See, I haven't gained any weight. Since I was rather seriously overweight due to losing almost none of the weight from A's pregnancy (thank you, thyroiditis, thank you PCOS), I would be happy to be happy with this. If I knew this is ok. I have failed a few glucose readings in the past couple of weeks. Only a few, here and there. But the times I am not failing, I am on the low side. Too low, I think.
It's not helping that the last couple of weeks at work I have been writing problems for the midterm and answer keys for same. Yes, I have been staring at the various aspects of glucose metabolism for work. And somehow, while I was
[Brief diversion for hand-wavy explanation. All the food we can absorb can be described as fat, protein, or carbohydrates. We like to send the protein we consume straight to be chopped into amino acids and incorporated into our own proteins, and we build different proteins in our cells all the time. If we have enough carbs, we can send fat straight to storage. If not, we'll burn it for energy. We break complex carbs down into simple sugars. And the preferred, easy to use fuel for the cells in our bodies is glucose. Fuel for dummies, so to speak. So we break our carbs down, and we dump glucose into the blood, for easy distribution to all cell types in need. Now, all cells have glucose transporters on their surface, and they take glucose from blood as needed. Neurons have greedy transporters, for example, so they get first dibs even if we haven't eaten in a while.
But after a meal, our blood glucose spikes. Our pancreas is watching this, and the beta cells therein have this special type of glucose transporter on them that only trips when there is a lot of glucose to deal with. So beta cells make and dump insulin, and insulin goes in the blood stream to all these needy cell types, namely muscle and fat, and trips the insulin receptor on the cells, and that trips a somewhat long cascade reaction inside the cells that results in the cells putting more glucose transporters on the surface. Now the party can start-- the cells can take in more glucose than they need to use for basic metabolic functions, i.e. just for survival. High times.
So you know how there could be too much of the good thing? Yeah. So if these cells take up more glucose from the blood, and they pay a certain energy premium to convert it into storage form for later use-- muscle as glycogen, and fat cells as well, fat. The storage form is so that when we haven't eaten in a while, but decide to say take a walk, our muscle cells don't have to go begging to blood for that glucose they need to work, but can instead again pay a premium to get it back out of glycogen. Our liver also stores glycogen, a lot of it. This is so that when other cell types need glucose, and suck it out of the blood, liver can replenish that supply by breaking down glycogen. Again, for a fee.
If your insulin regulation is screwed up, like mine is, it may take too long to shut off production of insulin, resulting in too much glucose being cleared out of the blood stream after a meal, resulting in those reactive lows that I blabbered about a little while ago. Eventually the cells demand glucose, and if you don't react to that by feeding the beast, your liver has to give up the goods.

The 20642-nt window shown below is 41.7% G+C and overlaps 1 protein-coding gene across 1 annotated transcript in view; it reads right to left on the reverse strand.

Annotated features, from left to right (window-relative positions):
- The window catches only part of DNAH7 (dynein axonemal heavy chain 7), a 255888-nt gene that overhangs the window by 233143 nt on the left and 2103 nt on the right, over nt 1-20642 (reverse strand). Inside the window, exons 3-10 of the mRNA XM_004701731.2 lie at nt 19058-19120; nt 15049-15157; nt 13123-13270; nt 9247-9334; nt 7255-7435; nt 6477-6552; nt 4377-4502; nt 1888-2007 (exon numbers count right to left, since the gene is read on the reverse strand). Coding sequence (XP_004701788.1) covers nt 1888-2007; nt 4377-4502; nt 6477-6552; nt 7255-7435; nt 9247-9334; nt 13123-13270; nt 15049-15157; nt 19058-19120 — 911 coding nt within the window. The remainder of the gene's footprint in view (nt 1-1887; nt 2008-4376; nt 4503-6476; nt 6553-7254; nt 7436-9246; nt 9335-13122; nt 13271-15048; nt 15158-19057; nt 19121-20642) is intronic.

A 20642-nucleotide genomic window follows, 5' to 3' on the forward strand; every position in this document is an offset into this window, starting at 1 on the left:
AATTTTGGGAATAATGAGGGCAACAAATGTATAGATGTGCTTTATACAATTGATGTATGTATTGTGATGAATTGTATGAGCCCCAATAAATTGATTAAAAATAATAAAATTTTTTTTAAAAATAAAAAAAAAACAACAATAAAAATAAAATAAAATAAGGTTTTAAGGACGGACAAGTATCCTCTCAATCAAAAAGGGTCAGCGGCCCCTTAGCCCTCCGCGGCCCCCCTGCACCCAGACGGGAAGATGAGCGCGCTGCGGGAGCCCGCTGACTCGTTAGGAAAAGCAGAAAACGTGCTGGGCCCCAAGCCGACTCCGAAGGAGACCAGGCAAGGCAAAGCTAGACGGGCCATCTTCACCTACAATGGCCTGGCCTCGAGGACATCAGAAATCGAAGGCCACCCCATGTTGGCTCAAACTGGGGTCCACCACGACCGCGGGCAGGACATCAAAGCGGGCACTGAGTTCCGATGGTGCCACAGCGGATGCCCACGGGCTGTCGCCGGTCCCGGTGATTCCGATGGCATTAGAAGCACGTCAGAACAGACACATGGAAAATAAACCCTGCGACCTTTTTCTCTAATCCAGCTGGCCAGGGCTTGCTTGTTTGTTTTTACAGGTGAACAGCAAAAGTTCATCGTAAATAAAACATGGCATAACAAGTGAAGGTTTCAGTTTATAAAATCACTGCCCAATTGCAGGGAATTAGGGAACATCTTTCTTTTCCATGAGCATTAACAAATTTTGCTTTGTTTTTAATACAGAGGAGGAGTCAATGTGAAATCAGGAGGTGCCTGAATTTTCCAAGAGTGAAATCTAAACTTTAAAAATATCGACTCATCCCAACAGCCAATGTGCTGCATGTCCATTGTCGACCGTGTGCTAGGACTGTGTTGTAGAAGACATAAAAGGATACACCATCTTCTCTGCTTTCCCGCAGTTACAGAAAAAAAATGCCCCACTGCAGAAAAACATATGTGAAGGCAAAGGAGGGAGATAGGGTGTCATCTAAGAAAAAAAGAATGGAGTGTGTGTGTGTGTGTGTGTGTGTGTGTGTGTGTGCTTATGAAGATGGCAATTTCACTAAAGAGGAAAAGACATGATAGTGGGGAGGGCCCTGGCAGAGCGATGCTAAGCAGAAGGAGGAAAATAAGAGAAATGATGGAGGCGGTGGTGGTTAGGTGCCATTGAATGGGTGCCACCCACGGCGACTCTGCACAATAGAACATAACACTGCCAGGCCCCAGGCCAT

Um... not so brief with the explanation, I guess.]
So this hypothetical energy waste on paying storing and un-storing/usage fees would all be fine and good, of course, if not for the concern I have developed about whether these reactive lows mean that I am stiffing the creature behind the placenta of the glucose it needs to, you know, grow. If my cells are doing this last call run on the bar thing every time I eat, what gets to the other side? Adding in that at our early risk assessment ultrasound, the measurement was four days behind the due date, and that is the due date they have, which is two days behind the date I know to be correct, well... paranoia is my middle name these days.
Dr.Best is not convinced. Looking at my glucose measurement numbers he said that they look great, except he thinks I may need to up my intake. Ha! How is he to know that I am certainly not skimping? If anything, I stuff myself. Well, I told him, so now he knows. And of course, in my pregnancy with A, I started gaining weight and fast after I stopped taking the insulin-sensitizing meds. This time, I stopped those almost two weeks ago now. And still reactive lows galore, with a few failed readings in spots. Those usually have some inauspicious balance of carbs/fats/protein, although I can't always predict what is likely to bump me over. A cupcake might not, for example. By its lonesome, it is actually more likely to send me to a reactive low.
So Dr.Best is not convinced, but since he knows that I calm the hell down on any particular issue in the face of actual observable data, he is willing to employ modern medical technology to resolve this one. Thus, we have a previously unplanned ultrasound scheduled for Friday morning. Not the big anatomy scan-- that will be another three weeks later, provided things keep going well. This is a quick peak to assess growth. But I am also planning to ask for a check on the placenta, position of said placenta (low-lying I am willing to bet, as I had a little brown spotting episode about ten days ago), and cervix length (because of the selfsame spotting thing).
I will also ask to see whether sex of the occupant can be determined. That last one is not for vanity, I assure you. So tomorrow: the post that explains it, one I have been putting off writing since almost the start of this blog.